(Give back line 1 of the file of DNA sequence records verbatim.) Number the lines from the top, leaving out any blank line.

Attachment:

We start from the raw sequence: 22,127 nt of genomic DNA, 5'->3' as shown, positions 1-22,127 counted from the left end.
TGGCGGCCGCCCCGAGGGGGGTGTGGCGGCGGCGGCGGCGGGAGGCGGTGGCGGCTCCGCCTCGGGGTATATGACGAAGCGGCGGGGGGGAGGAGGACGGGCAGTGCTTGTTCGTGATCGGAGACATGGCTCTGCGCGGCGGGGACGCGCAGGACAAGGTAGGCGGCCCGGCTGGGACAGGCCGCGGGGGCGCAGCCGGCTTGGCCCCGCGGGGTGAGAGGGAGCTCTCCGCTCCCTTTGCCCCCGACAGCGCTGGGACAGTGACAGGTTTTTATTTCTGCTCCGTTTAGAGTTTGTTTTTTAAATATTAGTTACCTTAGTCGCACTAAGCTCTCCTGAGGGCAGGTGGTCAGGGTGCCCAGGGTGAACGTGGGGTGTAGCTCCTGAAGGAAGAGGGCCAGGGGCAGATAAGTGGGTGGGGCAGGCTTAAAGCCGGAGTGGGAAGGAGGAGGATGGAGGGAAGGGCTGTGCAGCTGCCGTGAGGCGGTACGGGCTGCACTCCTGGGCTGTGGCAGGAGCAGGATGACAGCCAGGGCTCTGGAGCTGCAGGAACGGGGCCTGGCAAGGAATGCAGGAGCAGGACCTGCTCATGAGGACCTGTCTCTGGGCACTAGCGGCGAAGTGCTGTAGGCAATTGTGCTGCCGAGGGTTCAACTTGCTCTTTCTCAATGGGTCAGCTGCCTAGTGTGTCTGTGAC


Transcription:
We start from the raw sequence: 22,127 nt of genomic DNA, 5'->3' as shown, positions 1-22,127 counted from the left end.